Farnborough Air Show

Automation at center of GKN composites studies

 - November 14, 2006, 12:16 PM

Increased automation of the production process is the key to boosting the scope for using composite materials in new airframes. As such, it is the main driver of development work at GKN’s new composite research center. And, according to John Cornforth, the UK group’s head of technology, aero engines are the most promising future application for modern composites.

The research center is part of GKN’s advanced composites facility which opened a year ago at Cowes on the Isle of Wight in southern England. The production center is pioneering resin film infusing techniques and has a new $2.5 million automated tape layer (ATL) that puts down composite materials up to 50 times faster than if the task were done manually.

GKN’s contract to provide 20-meter (65.6-feet) wing spars for the Airbus A400M military transport aircraft is extending ts capabilities in automated composites manufacturing. These are the first all-composite primary structures on a large transport aircraft wing.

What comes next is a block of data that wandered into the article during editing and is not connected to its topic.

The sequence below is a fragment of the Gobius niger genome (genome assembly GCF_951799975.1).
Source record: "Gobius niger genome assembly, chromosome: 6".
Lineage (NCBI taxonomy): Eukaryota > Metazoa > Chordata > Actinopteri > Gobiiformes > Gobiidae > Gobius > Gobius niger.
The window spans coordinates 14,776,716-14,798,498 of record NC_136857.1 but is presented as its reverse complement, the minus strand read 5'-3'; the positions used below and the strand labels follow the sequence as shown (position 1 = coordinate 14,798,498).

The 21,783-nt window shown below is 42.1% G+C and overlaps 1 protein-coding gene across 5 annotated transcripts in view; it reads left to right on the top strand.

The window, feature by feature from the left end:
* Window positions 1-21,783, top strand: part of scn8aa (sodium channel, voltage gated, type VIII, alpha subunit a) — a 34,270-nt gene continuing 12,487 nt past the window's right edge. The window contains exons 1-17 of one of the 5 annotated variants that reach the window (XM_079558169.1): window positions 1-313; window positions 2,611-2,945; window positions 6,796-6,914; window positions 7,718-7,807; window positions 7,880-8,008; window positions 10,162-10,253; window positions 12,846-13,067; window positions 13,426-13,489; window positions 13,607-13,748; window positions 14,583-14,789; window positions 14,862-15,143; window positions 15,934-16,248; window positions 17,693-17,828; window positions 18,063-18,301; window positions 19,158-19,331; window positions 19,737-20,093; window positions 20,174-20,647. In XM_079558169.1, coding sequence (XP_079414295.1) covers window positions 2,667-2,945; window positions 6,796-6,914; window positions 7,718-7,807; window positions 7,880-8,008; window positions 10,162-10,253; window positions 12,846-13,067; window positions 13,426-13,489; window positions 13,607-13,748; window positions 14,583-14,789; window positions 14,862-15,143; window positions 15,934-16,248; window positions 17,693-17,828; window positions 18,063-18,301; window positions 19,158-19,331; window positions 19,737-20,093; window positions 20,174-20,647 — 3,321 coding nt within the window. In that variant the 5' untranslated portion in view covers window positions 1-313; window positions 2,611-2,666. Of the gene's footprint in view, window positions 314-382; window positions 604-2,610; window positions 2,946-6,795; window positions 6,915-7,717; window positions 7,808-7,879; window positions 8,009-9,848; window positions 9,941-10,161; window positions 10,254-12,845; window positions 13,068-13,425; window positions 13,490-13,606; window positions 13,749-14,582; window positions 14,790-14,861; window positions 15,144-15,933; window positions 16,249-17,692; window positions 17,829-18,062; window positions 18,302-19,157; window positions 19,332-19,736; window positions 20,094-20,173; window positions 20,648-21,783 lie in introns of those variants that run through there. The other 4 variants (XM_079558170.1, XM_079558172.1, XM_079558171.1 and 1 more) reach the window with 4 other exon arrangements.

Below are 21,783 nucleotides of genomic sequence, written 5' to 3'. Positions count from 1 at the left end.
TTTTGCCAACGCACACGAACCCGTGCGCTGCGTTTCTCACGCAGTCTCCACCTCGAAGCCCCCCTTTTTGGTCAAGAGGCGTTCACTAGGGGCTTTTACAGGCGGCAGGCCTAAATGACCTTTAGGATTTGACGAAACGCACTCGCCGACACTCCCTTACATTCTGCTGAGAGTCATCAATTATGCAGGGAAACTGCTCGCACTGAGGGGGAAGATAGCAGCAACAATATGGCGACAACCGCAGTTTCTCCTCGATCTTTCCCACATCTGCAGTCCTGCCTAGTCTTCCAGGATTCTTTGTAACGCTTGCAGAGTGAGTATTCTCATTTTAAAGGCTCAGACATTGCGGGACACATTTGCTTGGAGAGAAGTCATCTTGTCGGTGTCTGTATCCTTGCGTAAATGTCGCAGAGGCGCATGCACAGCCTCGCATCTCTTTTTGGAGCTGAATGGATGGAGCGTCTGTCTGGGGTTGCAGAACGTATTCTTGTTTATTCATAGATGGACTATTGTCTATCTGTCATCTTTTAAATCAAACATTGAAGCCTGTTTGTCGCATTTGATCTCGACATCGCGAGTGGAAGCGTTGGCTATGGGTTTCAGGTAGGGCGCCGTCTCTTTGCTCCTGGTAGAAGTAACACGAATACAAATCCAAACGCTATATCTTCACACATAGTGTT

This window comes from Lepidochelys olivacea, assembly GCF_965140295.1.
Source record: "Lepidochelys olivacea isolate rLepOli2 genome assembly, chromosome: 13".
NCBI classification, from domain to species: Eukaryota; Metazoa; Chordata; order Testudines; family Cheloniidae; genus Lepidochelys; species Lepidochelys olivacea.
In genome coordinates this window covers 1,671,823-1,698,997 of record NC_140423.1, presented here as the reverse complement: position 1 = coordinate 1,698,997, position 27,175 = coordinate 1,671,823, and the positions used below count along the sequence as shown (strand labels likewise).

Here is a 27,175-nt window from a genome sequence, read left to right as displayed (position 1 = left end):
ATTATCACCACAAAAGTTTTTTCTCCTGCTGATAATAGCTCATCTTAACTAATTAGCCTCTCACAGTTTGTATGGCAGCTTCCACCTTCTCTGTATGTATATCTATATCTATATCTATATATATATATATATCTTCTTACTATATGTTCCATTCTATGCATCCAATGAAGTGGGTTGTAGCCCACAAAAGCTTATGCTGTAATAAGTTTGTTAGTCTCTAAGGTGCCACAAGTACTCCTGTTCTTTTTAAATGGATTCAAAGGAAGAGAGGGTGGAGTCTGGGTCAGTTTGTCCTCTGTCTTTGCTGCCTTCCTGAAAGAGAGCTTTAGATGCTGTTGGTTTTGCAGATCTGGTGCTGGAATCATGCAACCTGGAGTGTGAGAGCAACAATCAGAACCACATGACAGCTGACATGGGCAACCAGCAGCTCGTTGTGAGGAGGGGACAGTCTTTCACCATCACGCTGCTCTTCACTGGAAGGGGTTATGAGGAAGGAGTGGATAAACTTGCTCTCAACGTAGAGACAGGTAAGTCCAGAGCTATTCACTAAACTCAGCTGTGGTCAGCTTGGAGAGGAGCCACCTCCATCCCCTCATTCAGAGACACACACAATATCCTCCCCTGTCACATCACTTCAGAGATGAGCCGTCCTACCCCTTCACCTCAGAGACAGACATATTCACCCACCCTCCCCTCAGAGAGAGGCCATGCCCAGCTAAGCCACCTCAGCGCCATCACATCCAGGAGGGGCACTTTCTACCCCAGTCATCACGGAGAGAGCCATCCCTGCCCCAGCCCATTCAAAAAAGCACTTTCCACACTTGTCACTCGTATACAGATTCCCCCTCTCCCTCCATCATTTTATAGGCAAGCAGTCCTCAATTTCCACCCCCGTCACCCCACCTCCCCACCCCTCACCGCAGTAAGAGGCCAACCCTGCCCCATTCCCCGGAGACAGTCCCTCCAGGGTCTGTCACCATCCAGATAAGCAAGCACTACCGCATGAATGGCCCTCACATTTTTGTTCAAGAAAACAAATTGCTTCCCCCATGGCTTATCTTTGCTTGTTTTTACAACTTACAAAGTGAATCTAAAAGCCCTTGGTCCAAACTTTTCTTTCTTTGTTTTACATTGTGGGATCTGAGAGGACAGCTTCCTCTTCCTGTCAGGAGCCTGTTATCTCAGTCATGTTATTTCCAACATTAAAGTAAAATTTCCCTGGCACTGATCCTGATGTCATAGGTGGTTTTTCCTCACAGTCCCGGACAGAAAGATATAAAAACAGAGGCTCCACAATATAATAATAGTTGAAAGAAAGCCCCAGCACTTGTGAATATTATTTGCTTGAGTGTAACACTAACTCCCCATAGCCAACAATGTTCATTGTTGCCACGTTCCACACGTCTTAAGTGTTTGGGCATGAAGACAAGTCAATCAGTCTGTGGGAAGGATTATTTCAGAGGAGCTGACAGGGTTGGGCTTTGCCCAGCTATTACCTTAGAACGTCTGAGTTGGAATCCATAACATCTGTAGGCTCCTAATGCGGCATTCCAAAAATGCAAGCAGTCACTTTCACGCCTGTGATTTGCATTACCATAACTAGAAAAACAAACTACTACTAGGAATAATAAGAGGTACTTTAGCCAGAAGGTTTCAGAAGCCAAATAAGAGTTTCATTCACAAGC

Much of the work on the first ship set–delivered in late May–was still done manually but the company expects to have automated most of the process by the time the sixth ship set is completed around the end of this year. Overall, the largest wing sections can be completed in just 24 hours, compared with a typical manual process spanning six to eight days.

The 11-axes ATL machine has taken just 12 hours to lay materials for the longest 14-meter section of the A400M spars and the company expects this time to be reduced further as the GKN team fully integrates it into the production process. One issue it has confronted is elimination of wrinkling in the composite layers.

Cost Is Key

According to Cornforth, composite solutions are increasingly suitable in technical terms for aircraft primary structures but the key is to ensure that the cost of these makes sense when compared to equivalent metals. “We have to get the cost of making these structures down to today’s market price,” he told a pre-Farnborough show press briefing.